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Sanofi to start pharmaceutical ingredients company, which it says may avert future shortages

Sanofi, the French drug giant, said Monday that it would spin off a new company that will create the active chemical ingredients for drugs, expanding into a market currently dominated by firms in China and India.

Sanofi plans an initial public offering for the new firm, which will be based in France and which is forecast to have sales of 1 billion euros in 2022.

The need for such a company is being brought “sharply into focus” by outbreaks of a novel coronavirus that threaten pharmaceutical supply chains, Paul Hudson, Sanofi’s CEO, told STAT. Right now, he said, 60% of active pharmaceutical ingredients come from China, and 13% come from India.

“The industry needs to be able to make active pharmaceutical ingredients in Europe,” Hudson said. “And if you’re going to do it, let’s do it properly.”

Hudson said Sanofi would hold onto manufacturing sites that mostly serve its own products. But six production sites that already serve 600 customers outside Sanofi would be spun off to create the new firm. Those sites are in Brindisi, Italy; Frankfurt, Germany; Haverhill, Britain; St Aubin les Elbeuf and Vertolaye, in France; and Újpest, Hungary.

“There’s no point in watching the sites that worked for multiple partners not be able to grow as fast as they could if they were standalone,” Hudson said. “So we’re just taking care of it. We don’t lose anything, we only gain.”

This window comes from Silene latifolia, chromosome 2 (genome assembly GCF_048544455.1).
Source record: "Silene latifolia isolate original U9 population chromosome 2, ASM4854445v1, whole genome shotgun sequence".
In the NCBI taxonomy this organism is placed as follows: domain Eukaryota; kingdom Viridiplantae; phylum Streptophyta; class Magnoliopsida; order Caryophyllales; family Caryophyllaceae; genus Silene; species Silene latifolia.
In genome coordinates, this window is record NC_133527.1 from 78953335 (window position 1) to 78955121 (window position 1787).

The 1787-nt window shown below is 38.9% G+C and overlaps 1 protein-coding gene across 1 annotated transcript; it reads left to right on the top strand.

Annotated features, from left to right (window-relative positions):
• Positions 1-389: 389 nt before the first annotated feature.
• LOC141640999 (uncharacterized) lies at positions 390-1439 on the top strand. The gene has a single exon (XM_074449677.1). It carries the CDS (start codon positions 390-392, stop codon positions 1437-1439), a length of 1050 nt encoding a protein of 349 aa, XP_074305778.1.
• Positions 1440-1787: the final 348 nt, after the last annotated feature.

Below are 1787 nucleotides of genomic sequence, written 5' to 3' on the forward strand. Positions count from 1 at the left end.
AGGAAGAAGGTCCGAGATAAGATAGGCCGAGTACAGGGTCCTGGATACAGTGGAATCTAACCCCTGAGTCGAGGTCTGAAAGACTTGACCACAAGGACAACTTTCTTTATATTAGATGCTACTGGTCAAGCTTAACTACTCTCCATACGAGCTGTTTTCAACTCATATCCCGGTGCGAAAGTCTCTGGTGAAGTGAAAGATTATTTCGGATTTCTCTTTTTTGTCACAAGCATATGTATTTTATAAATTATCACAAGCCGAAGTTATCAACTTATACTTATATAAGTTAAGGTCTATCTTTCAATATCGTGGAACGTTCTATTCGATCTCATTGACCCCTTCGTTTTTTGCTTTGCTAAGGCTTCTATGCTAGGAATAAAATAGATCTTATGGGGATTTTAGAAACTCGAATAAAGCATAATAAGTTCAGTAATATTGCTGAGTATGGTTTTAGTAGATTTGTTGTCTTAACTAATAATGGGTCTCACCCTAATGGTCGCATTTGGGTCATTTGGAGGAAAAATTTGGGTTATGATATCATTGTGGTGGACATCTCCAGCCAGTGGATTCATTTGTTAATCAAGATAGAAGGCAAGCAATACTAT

The new firm, which does not yet have a name, will employ 3,100 people. Although Sanofi offered projections for 2022 sales, it did not disclose what current sales of the relevant manufacturing sites would be. Hudson did say that Sanofi would be keeping a 30% stake in the new business, and that it would also remain a significant customer.

While inventing and developing new drugs is a lucrative, high-margin business, manufacturing the chemical components of those medicines can be a commodities market, where prices can swing and shortages can occur.

Spin-offs of other businesses are en vogue in the pharmaceutical industry. In February, Merck announced it would spin off its women’s health business. Pfizer announced last summer that it plans to combine a business consisting of older medicines that are now generic in the U.S. with the generic company Mylan. GlaxoSmithKline will be spinning off a consumer business that combines its own consumer products with those once sold by Pfizer.

Hudson said that he feels the rapid decision to spin out the pharmaceutical API business shows that the French drug giant is becoming more nimble. Just six months ago he took the reins of the company and promptly announced it would stop research on some drugs focused on diabetes and other diseases.

“Sometimes I think, people may assume we’re a little bit conservative,” Hudson said.  “If we think we’re doing the right thing, we can move faster than almost anybody.”